The long pause suggested that Bruce had no idea what to say next. Fortunately, before it got all awkward and stuff, the situation was saved by a muffled boom from below. Before they could react, the weird gears turned again, and the door on the dome opened.
Deloss did not come out, however, and neither did Li Chun –only a huge puff of smoke, the kind of thing you get when there’s a big explosion.
“Well, so much for staying safe,” Charlotte said, running for the door, before it could close again.
But the door showed no inclination to close, and a moment later, Charlotte was through.
And sort of pedalling her hands in mid air as she tried not to go over into the great hollow of the dome, which was uninterrupted all the way down to the ground, with no guard rails or anything.
“Same architect as Vale, anyway,” Charlotte said. “Still trying to cure fear of heights by overexposure.”
When she was finally not-falling enough to take the situation in, Charlotte saw, probably even more than twelve stories below, Li Chun fighting with Deloss.
“That’s not going to go well for him,” Charlotte said. “Dora, Twelve, Brian fly down. Rose, hold up a second, I don’t want you going into action alone. You can’t, like, run in a spiral so that it’ll take you as long to run down the wall as the flyers take to fly, can you?”
“I could, but I could also just wait and hang” Rose looked at Charlotte, and Charlotte could swear that her eyes went mock-wide. “Spiral it is!”
Now it was just her and Bruce. “So, Bruce. That was a mighty effective crossbow bolt you shot at Li Chun earlier.”
Bruce shrugged. “Handmade salt in the head of the bolt, wrapped with a parchment inscribed with a tantric mantra. Got it from Gossamer Storm the last time Tatammy played the Tiger Squad.”
“So you were prepared to fight Li Chun, you’re saying. It’s almost like you’d fought him before.”
Bruce shrugged. “I haven’t, but Scout has. With you, as a matter of fact. He told me all about it, just so I would be prepared to take Li Chun on, if he showed up again.”
“Scout told you about our date.”
Bruce shrugged. “Sounds like you guys had a lot of fun. You know, before the blue demon in the monk’s body showed up and ruined it. But, yeah. You’re not the only one around here who talks to Scout, you know.”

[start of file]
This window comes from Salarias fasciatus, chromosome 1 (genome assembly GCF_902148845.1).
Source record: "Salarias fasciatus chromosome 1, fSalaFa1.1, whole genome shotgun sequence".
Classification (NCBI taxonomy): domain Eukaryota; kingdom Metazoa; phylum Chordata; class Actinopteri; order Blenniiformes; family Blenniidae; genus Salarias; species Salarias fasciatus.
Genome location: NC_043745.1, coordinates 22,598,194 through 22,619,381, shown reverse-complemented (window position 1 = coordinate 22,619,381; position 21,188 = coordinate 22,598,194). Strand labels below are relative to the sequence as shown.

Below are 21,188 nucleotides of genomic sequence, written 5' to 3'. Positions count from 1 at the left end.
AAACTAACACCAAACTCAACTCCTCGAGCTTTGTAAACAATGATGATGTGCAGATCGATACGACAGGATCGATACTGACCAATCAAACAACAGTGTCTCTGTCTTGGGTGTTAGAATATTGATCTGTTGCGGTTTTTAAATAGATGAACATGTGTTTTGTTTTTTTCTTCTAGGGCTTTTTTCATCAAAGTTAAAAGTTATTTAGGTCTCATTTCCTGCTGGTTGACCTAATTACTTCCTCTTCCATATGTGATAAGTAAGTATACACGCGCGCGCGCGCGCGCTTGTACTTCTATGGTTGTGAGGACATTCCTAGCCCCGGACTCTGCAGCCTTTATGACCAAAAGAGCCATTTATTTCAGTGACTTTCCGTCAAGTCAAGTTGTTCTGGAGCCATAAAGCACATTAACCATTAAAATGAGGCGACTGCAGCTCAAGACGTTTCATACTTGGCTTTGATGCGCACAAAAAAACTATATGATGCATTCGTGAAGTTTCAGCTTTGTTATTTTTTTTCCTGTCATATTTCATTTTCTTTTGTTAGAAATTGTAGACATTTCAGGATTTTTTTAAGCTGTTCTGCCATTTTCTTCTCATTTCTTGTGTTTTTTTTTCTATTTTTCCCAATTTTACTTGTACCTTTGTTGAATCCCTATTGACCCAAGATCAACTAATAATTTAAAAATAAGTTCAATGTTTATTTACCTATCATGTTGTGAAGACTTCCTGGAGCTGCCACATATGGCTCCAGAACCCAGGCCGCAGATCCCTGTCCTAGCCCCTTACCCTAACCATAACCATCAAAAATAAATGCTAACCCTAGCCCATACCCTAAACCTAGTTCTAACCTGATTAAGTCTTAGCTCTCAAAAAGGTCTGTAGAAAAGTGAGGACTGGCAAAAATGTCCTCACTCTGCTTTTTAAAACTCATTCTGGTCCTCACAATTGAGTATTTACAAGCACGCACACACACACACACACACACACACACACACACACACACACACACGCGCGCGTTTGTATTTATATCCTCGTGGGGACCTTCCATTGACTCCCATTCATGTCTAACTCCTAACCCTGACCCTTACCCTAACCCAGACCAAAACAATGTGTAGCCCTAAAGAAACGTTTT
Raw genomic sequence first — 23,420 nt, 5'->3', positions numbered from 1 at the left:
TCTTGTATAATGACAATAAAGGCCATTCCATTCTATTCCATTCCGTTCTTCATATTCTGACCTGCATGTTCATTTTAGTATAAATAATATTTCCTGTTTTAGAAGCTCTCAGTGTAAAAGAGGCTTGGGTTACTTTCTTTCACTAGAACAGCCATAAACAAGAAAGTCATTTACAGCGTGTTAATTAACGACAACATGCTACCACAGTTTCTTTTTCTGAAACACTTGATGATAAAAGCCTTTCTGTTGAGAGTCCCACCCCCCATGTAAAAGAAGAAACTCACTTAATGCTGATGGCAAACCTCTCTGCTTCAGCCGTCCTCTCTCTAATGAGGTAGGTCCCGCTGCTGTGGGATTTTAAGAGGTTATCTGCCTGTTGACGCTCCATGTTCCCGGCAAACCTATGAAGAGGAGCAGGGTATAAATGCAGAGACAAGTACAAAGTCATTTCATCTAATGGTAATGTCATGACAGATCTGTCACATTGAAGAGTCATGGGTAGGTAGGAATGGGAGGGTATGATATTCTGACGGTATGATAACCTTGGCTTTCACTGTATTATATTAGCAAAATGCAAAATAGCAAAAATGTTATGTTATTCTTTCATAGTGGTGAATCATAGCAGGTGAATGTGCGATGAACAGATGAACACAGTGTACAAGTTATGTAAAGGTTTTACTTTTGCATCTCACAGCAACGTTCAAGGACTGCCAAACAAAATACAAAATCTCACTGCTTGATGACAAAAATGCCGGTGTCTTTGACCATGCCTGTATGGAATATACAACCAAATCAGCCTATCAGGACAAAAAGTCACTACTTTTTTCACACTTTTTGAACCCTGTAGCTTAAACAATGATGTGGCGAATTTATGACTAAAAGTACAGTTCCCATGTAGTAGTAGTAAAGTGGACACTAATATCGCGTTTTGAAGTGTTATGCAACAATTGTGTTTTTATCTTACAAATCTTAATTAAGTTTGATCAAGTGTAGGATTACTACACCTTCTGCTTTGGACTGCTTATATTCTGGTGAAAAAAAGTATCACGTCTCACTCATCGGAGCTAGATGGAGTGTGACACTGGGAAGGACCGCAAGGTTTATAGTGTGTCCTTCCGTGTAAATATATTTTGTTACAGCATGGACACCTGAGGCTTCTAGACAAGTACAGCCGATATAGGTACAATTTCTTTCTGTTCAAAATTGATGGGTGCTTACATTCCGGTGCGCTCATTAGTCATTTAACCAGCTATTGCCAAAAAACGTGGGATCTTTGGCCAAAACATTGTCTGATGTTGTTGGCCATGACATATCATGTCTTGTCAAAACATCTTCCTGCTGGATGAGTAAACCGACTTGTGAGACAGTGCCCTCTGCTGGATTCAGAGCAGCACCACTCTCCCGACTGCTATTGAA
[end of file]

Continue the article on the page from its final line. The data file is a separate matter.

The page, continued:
“You’re not jealous, or anything, are you?”
“No, why should I be?” Bruce answered.
“Oh, reasons,” Charlotte said. “Okay, so I’m Lynn Collins, and you can stand in for Taylor Kitsch.”
“We’re going to jump? Okay, but no take-backs on promoting me to Taylor Kitsch! It’s good for my green-eye-itis!”
What the heck was he trying to say? Charlotte had a good idea of what she wanted Bruce to be saying, though, and couldn’t help giving Bruce a smile and a wink as she went over the edge.
Movies about John Carter, Warlord of Mars aside, jumping off a twelve story building on Mars was as dangerous as jumping off one on Earth. It took Martian gravity longer to get you up to speed, El Professore said, but twelve stories was more than enough to turn a falling person into a big smush on the ground at the bottom.
Unless they happened to be really good at kung fu breakfalls, and had an Eight Spirit Dragon qi field to protect and strengthen them, and had gyrostablised, shock-absorbing boots from Babylon to take the impact. If they had all that, they were fine.
Charlotte hoped. She really, really hoped. Otherwise, she was going to have to eat her smug words to Rose and use her healing powers on herself right there in the middle of the fight, and it would serve her right, with extras on dessert.
In the mean time, Charlotte drew her sword and yelled, as one did in these situations, “Geronimo!”